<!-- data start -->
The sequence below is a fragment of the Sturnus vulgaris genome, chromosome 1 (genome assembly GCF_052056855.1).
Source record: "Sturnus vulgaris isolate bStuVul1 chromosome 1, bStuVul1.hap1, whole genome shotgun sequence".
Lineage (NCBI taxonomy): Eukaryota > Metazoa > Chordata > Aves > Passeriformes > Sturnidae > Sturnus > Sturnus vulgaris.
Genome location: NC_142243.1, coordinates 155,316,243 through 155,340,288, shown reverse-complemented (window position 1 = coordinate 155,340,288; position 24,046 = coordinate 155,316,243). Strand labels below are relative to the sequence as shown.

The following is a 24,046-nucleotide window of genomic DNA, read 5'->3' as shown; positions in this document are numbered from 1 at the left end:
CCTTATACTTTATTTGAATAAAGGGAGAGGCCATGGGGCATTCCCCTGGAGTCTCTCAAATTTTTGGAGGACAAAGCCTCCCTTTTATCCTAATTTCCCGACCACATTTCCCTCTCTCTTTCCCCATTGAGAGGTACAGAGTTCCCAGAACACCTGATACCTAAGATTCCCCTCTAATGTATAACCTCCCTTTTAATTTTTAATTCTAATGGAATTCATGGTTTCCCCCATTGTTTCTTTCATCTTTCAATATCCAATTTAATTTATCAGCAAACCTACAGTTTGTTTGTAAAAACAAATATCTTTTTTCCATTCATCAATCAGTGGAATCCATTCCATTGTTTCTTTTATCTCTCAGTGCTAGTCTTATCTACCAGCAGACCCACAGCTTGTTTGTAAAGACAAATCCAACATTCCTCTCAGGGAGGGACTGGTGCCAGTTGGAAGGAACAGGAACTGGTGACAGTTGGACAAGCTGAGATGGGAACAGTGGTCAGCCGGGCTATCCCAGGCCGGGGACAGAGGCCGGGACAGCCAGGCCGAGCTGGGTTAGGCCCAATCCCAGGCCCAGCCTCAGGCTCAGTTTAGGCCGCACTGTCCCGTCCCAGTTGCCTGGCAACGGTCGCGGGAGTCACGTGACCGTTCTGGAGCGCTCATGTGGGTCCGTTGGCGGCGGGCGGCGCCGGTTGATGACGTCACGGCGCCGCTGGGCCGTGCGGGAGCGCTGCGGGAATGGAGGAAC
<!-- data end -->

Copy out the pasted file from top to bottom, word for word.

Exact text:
The sequence below is a fragment of the Sturnus vulgaris genome, chromosome 1 (genome assembly GCF_052056855.1).
Source record: "Sturnus vulgaris isolate bStuVul1 chromosome 1, bStuVul1.hap1, whole genome shotgun sequence".
Lineage (NCBI taxonomy): Eukaryota > Metazoa > Chordata > Aves > Passeriformes > Sturnidae > Sturnus > Sturnus vulgaris.
Genome location: NC_142243.1, coordinates 155,316,243 through 155,340,288, shown reverse-complemented (window position 1 = coordinate 155,340,288; position 24,046 = coordinate 155,316,243). Strand labels below are relative to the sequence as shown.

The following is a 24,046-nucleotide window of genomic DNA, read 5'->3' as shown; positions in this document are numbered from 1 at the left end:
CCTTATACTTTATTTGAATAAAGGGAGAGGCCATGGGGCATTCCCCTGGAGTCTCTCAAATTTTTGGAGGACAAAGCCTCCCTTTTATCCTAATTTCCCGACCACATTTCCCTCTCTCTTTCCCCATTGAGAGGTACAGAGTTCCCAGAACACCTGATACCTAAGATTCCCCTCTAATGTATAACCTCCCTTTTAATTTTTAATTCTAATGGAATTCATGGTTTCCCCCATTGTTTCTTTCATCTTTCAATATCCAATTTAATTTATCAGCAAACCTACAGTTTGTTTGTAAAAACAAATATCTTTTTTCCATTCATCAATCAGTGGAATCCATTCCATTGTTTCTTTTATCTCTCAGTGCTAGTCTTATCTACCAGCAGACCCACAGCTTGTTTGTAAAGACAAATCCAACATTCCTCTCAGGGAGGGACTGGTGCCAGTTGGAAGGAACAGGAACTGGTGACAGTTGGACAAGCTGAGATGGGAACAGTGGTCAGCCGGGCTATCCCAGGCCGGGGACAGAGGCCGGGACAGCCAGGCCGAGCTGGGTTAGGCCCAATCCCAGGCCCAGCCTCAGGCTCAGTTTAGGCCGCACTGTCCCGTCCCAGTTGCCTGGCAACGGTCGCGGGAGTCACGTGACCGTTCTGGAGCGCTCATGTGGGTCCGTTGGCGGCGGGCGGCGCCGGTTGATGACGTCACGGCGCCGCTGGGCCGTGCGGGAGCGCTGCGGGAATGGAGGAAC